Welcome to Lent 2017: "Crucified with Christ"
What is Lent anyway?
Lent is a season of the church calendar year, specifically, it's the 40-day period leading up to Easter. It begins with Ash Wednesday and culminates with the events of Holy Week (including Palm Sunday, Good Friday, and Easter). The word "lent" is simply an Old English word meaning "spring."
Lent is a time specifically set aside for reflection, repentance, fasting, and fixing our eyes on the cross of Christ.
What is this website for?
Over the next seven weeks, we will be posting a reflection every Friday, written by a faculty or staff member here at Randall University. We hope these reflections will aid you in your own experience of Lent. Whether you come from a church tradition steeped in the practice of Lent, or whether this is your first time experiencing what the season is all about, we hope you will return to this place each Friday. Here we invite you to pause, take a few moments to read each reflection, and consider what the Lord may be doing in your own life. Our theme is "Crucified with Christ."
What's So Good about Good Friday?
Reflection written by Julie Curry
33 And when the sixth hour had come, there was darkness over the whole land until the ninth hour. 34 And at the ninth hour Jesus cried with a loud voice, “Eloi, Eloi, lema sabachthani?” which means, “My God, my God, why have you forsaken me?” 35 And some of the bystanders hearing it said, “Behold, he is calling Elijah.” 36 And someone ran and filled a sponge with sour wine, put it on a reed and gave it to him to drink, saying, “Wait, let us see whether Elijah will come to take him down.” 37 And Jesus uttered a loud cry and breathed his last. 38 And the curtain of the temple was torn in two, from top to bottom. 39 And when the centurion, who stood facing him, saw that in this way he breathed his last, he said, “Truly this man was the Son of God!” (Mark 15:33-39)
Why is such an awful day called “good”?
Matthew 27, Mark 15, Luke 23 & John 19 all tell their viewpoint of the events on that Good Friday. The scarlet robe placed over his naked body that had been repeatedly whipped beyond recognition. The crown of thorns shoved onto his head. Being beat and spat upon as he attempted to carry his own cross. The nails secured through his wrists and feet and then the slow suffocation once he was placed upon the cross. He could have stepped down off that cross at any moment but Jesus chose to die. How can any of these actions possibly be linked to the word good?
While many people of that time believed they were making an example of Jesus, he was not an example, he was a substitute. There was separation between God and his people, due to sinful nature, and Jesus recognized this. Jesus agreed to be the bridge connecting his people back to God, but in order for this to happen the ultimate sacrifice needed to be made. God made that ultimate sacrifice when he sent his Son to take up our cross and die for oursins, and Jesus willingly agreed. His sacrifice as an unblemished lamb would pay the price for our eternal salvation.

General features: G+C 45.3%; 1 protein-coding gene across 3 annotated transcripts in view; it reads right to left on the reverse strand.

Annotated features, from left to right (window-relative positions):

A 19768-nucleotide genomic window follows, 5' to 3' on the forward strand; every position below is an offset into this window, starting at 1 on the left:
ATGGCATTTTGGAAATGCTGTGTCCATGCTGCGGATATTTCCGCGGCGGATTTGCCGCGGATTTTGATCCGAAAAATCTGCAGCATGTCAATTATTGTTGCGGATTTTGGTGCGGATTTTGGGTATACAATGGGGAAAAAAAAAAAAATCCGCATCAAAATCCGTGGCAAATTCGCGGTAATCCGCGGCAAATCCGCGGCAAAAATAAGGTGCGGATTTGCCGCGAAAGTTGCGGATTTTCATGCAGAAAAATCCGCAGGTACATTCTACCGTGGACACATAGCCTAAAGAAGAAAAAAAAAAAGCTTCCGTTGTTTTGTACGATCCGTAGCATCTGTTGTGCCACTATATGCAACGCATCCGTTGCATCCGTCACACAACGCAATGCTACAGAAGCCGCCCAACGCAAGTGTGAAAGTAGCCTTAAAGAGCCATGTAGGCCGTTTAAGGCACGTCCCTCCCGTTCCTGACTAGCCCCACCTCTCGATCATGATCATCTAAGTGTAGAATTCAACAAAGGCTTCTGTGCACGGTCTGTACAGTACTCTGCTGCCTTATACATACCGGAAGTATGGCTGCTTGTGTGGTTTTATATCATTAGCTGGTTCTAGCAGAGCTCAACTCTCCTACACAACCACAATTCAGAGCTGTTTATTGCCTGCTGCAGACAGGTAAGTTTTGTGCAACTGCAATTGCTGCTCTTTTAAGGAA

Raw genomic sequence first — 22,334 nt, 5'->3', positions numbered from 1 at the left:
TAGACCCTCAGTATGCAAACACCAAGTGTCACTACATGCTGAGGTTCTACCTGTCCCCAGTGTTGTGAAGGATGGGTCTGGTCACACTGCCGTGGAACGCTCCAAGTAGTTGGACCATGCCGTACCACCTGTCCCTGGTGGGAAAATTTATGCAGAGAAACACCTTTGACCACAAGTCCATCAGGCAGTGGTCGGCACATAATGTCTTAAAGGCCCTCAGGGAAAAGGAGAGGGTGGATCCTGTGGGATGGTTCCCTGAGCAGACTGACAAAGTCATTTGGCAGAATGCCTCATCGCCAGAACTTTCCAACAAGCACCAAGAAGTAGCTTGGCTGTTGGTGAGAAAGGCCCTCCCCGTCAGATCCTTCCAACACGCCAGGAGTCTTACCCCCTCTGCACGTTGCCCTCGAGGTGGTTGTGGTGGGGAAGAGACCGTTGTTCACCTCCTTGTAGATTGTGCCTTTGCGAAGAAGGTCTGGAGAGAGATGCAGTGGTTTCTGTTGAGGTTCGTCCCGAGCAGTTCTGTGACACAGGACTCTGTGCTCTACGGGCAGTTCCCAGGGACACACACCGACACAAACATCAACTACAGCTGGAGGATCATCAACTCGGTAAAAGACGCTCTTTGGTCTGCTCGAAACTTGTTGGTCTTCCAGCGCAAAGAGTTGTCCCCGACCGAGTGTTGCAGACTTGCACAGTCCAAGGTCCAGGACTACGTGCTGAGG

When we study the New Testament we enjoy reading about the parables and the miracles of Jesus. These stories are full of meaning, happiness, and healing. They fill our hearts with love and joy. It is much more difficult to read or think about the darkness of what happened on Good Friday. The Old Testament foretold of the sacrifice that was to be made, yet the disciples were left feeling defeated and his followers confused. What could possibly be “good” about this day?
Good Friday is good precisely because it is where we encounter the gospel, or good news. Jesus died in our place, paying a debt that we could never pay, and ensuring for us the reality of eternal life. And while he was facing his death, Jesus showed us exactly how to trust and have faith in God’s promise.
Near the cross of Jesus stood his mother
As a mother I can appreciate the unconditional love that God has for his children. However the sacrifice that God made for each of us, by sending his Son to be the ultimate sacrifice, demonstrates the immensity of a truly unconditional act. Jesus’ mother was standing there watching the horrendous events unfold (John 19:25). As a mother, I cannot fathom the incredible heartbreak that she must have been feeling. But what we are shown, in the midst of this heartache and pain, is how we can trust God beyond all measure and circumstances. With the anguish and despair of life we can feel overwhelmed, but this why Good Friday is so good. Without Good Friday there would be no salvation, and no hope for eternal life with our Lord and Savior.
Julie Curry is in her first year as Director of Elementary Education at Randall. She has worked in education in various roles for over 20 years.
Here are some recommended playlists to enhance your musical experience of Lent:
- Lent Playlist - curated by Kory & Kristen Pence (cont. Christian)
- Lent to Maundy Thursday- Page CXVI (contemporary Christian)
- Lent Worship Songs - curated by Bobby Giles (cont. Christian)
- Exaudiam Eum: Gregorian Chants for Lent & Holy Week - Consortium Vocale (gregorian chants)
- Lent - The Forty Day Journey (simple piano music)